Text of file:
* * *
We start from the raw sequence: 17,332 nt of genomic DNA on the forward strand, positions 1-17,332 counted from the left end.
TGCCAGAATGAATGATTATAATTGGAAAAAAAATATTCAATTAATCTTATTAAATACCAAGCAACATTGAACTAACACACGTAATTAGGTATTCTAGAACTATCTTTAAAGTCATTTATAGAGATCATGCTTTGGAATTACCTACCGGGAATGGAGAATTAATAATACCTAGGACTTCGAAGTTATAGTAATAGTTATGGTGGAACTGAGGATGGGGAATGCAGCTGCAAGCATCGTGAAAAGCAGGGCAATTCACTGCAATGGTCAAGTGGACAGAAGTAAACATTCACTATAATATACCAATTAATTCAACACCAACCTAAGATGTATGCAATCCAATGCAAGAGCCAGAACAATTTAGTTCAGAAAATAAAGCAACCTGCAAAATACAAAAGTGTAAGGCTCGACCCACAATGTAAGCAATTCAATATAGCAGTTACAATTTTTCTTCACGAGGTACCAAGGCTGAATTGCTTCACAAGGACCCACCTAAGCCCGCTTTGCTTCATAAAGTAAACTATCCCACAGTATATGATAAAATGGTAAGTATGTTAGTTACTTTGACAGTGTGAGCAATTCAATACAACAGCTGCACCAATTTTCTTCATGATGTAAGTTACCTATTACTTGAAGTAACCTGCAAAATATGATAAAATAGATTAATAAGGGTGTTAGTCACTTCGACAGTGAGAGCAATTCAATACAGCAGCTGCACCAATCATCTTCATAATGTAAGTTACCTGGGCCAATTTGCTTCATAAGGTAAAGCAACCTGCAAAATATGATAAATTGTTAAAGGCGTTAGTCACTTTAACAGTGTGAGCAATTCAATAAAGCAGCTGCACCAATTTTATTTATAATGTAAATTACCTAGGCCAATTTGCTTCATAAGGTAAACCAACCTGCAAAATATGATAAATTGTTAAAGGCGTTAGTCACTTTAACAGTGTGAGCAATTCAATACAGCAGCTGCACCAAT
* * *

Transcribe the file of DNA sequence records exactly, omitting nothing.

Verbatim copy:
We start from the raw sequence: 17,332 nt of genomic DNA on the forward strand, positions 1-17,332 counted from the left end.
TGCCAGAATGAATGATTATAATTGGAAAAAAAATATTCAATTAATCTTATTAAATACCAAGCAACATTGAACTAACACACGTAATTAGGTATTCTAGAACTATCTTTAAAGTCATTTATAGAGATCATGCTTTGGAATTACCTACCGGGAATGGAGAATTAATAATACCTAGGACTTCGAAGTTATAGTAATAGTTATGGTGGAACTGAGGATGGGGAATGCAGCTGCAAGCATCGTGAAAAGCAGGGCAATTCACTGCAATGGTCAAGTGGACAGAAGTAAACATTCACTATAATATACCAATTAATTCAACACCAACCTAAGATGTATGCAATCCAATGCAAGAGCCAGAACAATTTAGTTCAGAAAATAAAGCAACCTGCAAAATACAAAAGTGTAAGGCTCGACCCACAATGTAAGCAATTCAATATAGCAGTTACAATTTTTCTTCACGAGGTACCAAGGCTGAATTGCTTCACAAGGACCCACCTAAGCCCGCTTTGCTTCATAAAGTAAACTATCCCACAGTATATGATAAAATGGTAAGTATGTTAGTTACTTTGACAGTGTGAGCAATTCAATACAACAGCTGCACCAATTTTCTTCATGATGTAAGTTACCTATTACTTGAAGTAACCTGCAAAATATGATAAAATAGATTAATAAGGGTGTTAGTCACTTCGACAGTGAGAGCAATTCAATACAGCAGCTGCACCAATCATCTTCATAATGTAAGTTACCTGGGCCAATTTGCTTCATAAGGTAAAGCAACCTGCAAAATATGATAAATTGTTAAAGGCGTTAGTCACTTTAACAGTGTGAGCAATTCAATAAAGCAGCTGCACCAATTTTATTTATAATGTAAATTACCTAGGCCAATTTGCTTCATAAGGTAAACCAACCTGCAAAATATGATAAATTGTTAAAGGCGTTAGTCACTTTAACAGTGTGAGCAATTCAATACAGCAGCTGCACCAAT